Ask any member of the Australian Wheelchair Rugby Team what their dream outcome would be at the Rio 2016 Paralympic Games, the answer would be the same … to beat the United States in the gold medal match.

Well, after a 63-57 victory over Japan in today’s semi-final, they now have the chance to live that dream.

As the reigning champions from the 2012 Paralympic Games and 2014 World Championships, the Steelers now move into their third-straight gold medal match at a major tournament, aiming to become the first team ever to win those three titles in succession.

The big difference this time will be their opponents, the United States. The Steelers defeated Canada in the past two finals.

But the United States is a team the Steelers have never beaten at a Paralympic Games or World Championships, a record that includes defeat in the gold medal matches at both Sydney 2000 and Beijing 2008.

And with Team USA currently holding the world number one ranking, Australian captain Ryan Scott knows the stakes can’t be higher for his men when they do battle in tomorrow’s final.

“This is everything that we wanted. If you told me at the start of the Games that we would get this chance, I would have been so happy,” Scott said.

“Some people might say there was an asterisk next to our London 2012 win because we didn’t beat the USA, but I don’t believe that, because we beat everyone in front of us.

“We now just really want to get out there, we really want to face the USA and we want to prove everyone wrong. We can beat them.”

Despite their record against Team USA, the Steelers will enter the gold medal match with huge momentum.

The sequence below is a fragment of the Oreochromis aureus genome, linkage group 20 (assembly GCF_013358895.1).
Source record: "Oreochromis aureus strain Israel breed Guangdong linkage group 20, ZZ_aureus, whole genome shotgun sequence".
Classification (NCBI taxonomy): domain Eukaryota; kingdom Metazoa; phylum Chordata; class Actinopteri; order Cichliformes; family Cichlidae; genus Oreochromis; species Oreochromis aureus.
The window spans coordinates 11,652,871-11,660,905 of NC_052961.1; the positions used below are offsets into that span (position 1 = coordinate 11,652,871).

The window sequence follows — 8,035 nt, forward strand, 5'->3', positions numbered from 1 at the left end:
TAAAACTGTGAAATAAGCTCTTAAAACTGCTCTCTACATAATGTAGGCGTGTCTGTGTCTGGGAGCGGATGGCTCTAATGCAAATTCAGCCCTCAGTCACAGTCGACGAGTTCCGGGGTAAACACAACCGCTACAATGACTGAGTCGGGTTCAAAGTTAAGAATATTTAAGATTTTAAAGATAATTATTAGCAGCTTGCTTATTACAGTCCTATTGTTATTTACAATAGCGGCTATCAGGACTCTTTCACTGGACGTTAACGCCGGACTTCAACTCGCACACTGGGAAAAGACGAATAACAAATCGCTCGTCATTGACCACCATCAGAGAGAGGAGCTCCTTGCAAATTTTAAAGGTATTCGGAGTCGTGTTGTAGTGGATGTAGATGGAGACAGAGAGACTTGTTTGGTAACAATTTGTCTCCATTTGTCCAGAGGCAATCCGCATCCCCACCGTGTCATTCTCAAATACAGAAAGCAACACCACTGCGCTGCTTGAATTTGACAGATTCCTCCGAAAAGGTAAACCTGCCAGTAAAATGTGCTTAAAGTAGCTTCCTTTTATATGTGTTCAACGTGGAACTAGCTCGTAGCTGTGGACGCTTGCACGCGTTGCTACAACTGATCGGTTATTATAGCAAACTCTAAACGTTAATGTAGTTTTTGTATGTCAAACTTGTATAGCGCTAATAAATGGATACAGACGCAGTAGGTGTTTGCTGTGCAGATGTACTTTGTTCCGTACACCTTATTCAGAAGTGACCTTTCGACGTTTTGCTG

The resounding six-goal victory over Japan in the semi-final followed their undefeated run in the pool rounds which saw them defeat Great Britain, Brazil and Canada – all world class teams.

But it was the way they dismantled Japan today, creating 14 turnovers and 10 penalties while conceding just seven and three respectively, that really stifled any hope of an upset.

The Steelers led 33-28 at half-time and although both teams scored 16 goals apiece in the third quarter, Japan couldn’t find an answer in the fourth as they desperately tried to reduce the margin.

“Defence is always our strength, we know we will get turnovers. But we have to make sure our offence is clean. If we score all of our goals, no one can match us,” Scott said.

“I think it was definitely our fitness that got us across the line and also a lot of determination We felt in control the whole time.

There was a period in the third quarter where they started to get a couple of turnover and put some pressure on us, but then Edmo (Andrew Edmondson) came on and forced three turnovers in a row. It was huge.”

Edmondson is one of four Paralympic rookies for the Steelers set to play in the biggest game of their lives. Scott said the rookies have brought a refreshing presence to what is a battle-hardened unit.

The captain is one four remaining members of the 2008 Team and one of eight from the victorious 2012 Team.

“We have four guys who have never played a Paralympic final, so we’re trying to see this as a new team, we’re not thinking about past performances. Tomorrow is the game that matters now,” Scott said.

“We’re trying not to think about London too much. To be honest, we’re probably thinking about Beijing more. The guys that were there know how hard it is and how much it hurts to lose it. We don’t want that feeling again.”

The Steelers will play Team USA in the final tomorrow at 12pm (1am Monday AEST).

Posted: 18/9/2016